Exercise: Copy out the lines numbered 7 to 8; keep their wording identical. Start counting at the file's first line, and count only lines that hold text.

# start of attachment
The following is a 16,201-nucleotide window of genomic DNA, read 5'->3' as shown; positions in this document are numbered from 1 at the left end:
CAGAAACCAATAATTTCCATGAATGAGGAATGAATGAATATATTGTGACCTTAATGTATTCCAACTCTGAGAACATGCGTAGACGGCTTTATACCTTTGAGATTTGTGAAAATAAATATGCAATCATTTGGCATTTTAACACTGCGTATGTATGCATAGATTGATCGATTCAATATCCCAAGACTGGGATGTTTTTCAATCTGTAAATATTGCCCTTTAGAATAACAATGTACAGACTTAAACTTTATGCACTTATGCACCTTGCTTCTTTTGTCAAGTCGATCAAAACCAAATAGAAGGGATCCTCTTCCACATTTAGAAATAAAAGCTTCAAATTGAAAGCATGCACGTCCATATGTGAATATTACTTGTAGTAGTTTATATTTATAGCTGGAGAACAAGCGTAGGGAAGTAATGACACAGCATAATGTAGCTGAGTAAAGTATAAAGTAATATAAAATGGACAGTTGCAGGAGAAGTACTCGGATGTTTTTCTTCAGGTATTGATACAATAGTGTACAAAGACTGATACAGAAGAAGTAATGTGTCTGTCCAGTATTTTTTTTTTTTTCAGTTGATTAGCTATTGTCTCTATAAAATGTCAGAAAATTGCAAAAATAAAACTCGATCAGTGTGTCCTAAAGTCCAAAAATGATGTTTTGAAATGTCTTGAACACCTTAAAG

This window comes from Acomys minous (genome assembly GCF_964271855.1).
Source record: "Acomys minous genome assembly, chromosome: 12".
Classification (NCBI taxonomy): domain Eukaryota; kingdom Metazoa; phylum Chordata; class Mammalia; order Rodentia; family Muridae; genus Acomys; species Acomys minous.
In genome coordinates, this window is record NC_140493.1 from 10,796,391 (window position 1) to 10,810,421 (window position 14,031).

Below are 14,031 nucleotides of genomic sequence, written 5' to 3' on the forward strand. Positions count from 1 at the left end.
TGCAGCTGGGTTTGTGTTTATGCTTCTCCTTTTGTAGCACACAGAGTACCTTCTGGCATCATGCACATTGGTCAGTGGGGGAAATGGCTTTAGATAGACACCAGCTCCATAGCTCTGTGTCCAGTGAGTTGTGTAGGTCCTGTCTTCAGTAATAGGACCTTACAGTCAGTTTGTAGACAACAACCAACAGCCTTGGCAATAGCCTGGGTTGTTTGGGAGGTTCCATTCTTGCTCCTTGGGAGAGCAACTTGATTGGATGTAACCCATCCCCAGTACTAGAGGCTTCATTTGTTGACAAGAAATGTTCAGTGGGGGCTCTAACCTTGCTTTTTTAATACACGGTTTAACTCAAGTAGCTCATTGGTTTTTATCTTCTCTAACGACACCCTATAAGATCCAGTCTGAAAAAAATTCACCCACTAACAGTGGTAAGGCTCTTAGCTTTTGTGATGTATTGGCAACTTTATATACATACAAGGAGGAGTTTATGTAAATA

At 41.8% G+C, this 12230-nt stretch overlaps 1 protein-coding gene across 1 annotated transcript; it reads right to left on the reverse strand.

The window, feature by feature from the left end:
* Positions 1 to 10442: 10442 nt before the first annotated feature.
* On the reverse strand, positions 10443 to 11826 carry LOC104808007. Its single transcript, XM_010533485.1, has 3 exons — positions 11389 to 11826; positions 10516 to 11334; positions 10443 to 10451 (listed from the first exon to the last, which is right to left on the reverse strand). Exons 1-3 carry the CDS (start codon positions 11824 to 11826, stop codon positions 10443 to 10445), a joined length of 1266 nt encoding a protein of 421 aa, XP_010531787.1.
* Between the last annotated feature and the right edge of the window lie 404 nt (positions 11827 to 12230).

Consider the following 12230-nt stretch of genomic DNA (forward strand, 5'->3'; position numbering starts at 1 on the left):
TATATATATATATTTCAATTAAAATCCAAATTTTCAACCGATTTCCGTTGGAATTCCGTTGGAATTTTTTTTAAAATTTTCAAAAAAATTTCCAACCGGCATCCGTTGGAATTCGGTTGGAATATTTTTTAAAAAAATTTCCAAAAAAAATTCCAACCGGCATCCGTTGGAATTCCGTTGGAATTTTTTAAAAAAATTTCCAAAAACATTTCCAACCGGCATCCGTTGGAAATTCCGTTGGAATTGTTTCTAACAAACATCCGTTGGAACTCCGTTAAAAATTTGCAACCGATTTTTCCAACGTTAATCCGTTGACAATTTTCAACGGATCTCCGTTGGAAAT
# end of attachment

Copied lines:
Below are 14,031 nucleotides of genomic sequence, written 5' to 3' on the forward strand. Positions count from 1 at the left end.
TGCAGCTGGGTTTGTGTTTATGCTTCTCCTTTTGTAGCACACAGAGTACCTTCTGGCATCATGCACATTGGTCAGTGGGGGAAATGGCTTTAGATAGACACCAGCTCCATAGCTCTGTGTCCAGTGAGTTGTGTAGGTCCTGTCTTCAGTAATAGGACCTTACAGTCAGTTTGTAGACAACAACCAACAGCCTTGGCAATAGCCTGGGTTGTTTGGGAGGTTCCATTCTTGCTCCTTGGGAGAGCAACTTGATTGGATGTAACCCATCCCCAGTACTAGAGGCTTCATTTGTTGACAAGAAATGTTCAGTGGGGGCTCTAACCTTGCTTTTTTAATACACGGTTTAACTCAAGTAGCTCATTGGTTTTTATCTTCTCTAACGACACCCTATAAGATCCAGTCTGAAAAAAATTCACCCACTAACAGTGGTAAGGCTCTTAGCTTTTGTGATGTATTGGCAACTTTATATACATACAAGGAGGAGTTTATGTAAATA